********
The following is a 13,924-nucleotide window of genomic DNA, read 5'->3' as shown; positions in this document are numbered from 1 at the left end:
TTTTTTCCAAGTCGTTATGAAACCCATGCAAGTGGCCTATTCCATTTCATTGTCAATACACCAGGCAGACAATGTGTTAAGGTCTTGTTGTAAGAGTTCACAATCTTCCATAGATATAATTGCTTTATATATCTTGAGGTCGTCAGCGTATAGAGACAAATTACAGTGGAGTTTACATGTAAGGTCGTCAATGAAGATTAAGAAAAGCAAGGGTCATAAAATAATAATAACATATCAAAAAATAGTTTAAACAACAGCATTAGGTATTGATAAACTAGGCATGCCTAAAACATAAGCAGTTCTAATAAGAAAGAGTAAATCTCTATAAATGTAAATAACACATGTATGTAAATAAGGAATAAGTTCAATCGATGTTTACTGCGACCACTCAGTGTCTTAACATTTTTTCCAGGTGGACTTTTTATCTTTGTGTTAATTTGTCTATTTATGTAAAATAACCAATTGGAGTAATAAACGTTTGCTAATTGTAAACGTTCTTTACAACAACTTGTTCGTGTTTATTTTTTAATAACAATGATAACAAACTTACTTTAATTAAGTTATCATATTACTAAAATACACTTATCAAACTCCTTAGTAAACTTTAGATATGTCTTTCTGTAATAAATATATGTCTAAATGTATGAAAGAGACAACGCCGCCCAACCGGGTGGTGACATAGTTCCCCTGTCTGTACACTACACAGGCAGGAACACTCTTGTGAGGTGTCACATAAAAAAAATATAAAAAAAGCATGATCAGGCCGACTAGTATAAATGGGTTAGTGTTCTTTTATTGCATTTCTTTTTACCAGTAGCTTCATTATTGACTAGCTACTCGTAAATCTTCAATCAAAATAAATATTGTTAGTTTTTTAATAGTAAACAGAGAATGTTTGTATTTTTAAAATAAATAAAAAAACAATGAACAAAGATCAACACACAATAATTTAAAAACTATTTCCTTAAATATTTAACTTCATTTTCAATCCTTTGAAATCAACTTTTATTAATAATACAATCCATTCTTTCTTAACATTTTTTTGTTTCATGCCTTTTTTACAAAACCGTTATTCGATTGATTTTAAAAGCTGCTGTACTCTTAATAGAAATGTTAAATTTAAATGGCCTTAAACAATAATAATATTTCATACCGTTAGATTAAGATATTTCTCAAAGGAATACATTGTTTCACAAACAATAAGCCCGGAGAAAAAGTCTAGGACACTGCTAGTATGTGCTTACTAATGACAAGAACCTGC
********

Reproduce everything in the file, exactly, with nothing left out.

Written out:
The following is a 13,924-nucleotide window of genomic DNA, read 5'->3' as shown; positions in this document are numbered from 1 at the left end:
TTTTTTCCAAGTCGTTATGAAACCCATGCAAGTGGCCTATTCCATTTCATTGTCAATACACCAGGCAGACAATGTGTTAAGGTCTTGTTGTAAGAGTTCACAATCTTCCATAGATATAATTGCTTTATATATCTTGAGGTCGTCAGCGTATAGAGACAAATTACAGTGGAGTTTACATGTAAGGTCGTCAATGAAGATTAAGAAAAGCAAGGGTCATAAAATAATAATAACATATCAAAAAATAGTTTAAACAACAGCATTAGGTATTGATAAACTAGGCATGCCTAAAACATAAGCAGTTCTAATAAGAAAGAGTAAATCTCTATAAATGTAAATAACACATGTATGTAAATAAGGAATAAGTTCAATCGATGTTTACTGCGACCACTCAGTGTCTTAACATTTTTTCCAGGTGGACTTTTTATCTTTGTGTTAATTTGTCTATTTATGTAAAATAACCAATTGGAGTAATAAACGTTTGCTAATTGTAAACGTTCTTTACAACAACTTGTTCGTGTTTATTTTTTAATAACAATGATAACAAACTTACTTTAATTAAGTTATCATATTACTAAAATACACTTATCAAACTCCTTAGTAAACTTTAGATATGTCTTTCTGTAATAAATATATGTCTAAATGTATGAAAGAGACAACGCCGCCCAACCGGGTGGTGACATAGTTCCCCTGTCTGTACACTACACAGGCAGGAACACTCTTGTGAGGTGTCACATAAAAAAAATATAAAAAAAGCATGATCAGGCCGACTAGTATAAATGGGTTAGTGTTCTTTTATTGCATTTCTTTTTACCAGTAGCTTCATTATTGACTAGCTACTCGTAAATCTTCAATCAAAATAAATATTGTTAGTTTTTTAATAGTAAACAGAGAATGTTTGTATTTTTAAAATAAATAAAAAAACAATGAACAAAGATCAACACACAATAATTTAAAAACTATTTCCTTAAATATTTAACTTCATTTTCAATCCTTTGAAATCAACTTTTATTAATAATACAATCCATTCTTTCTTAACATTTTTTTGTTTCATGCCTTTTTTACAAAACCGTTATTCGATTGATTTTAAAAGCTGCTGTACTCTTAATAGAAATGTTAAATTTAAATGGCCTTAAACAATAATAATATTTCATACCGTTAGATTAAGATATTTCTCAAAGGAATACATTGTTTCACAAACAATAAGCCCGGAGAAAAAGTCTAGGACACTGCTAGTATGTGCTTACTAATGACAAGAACCTGC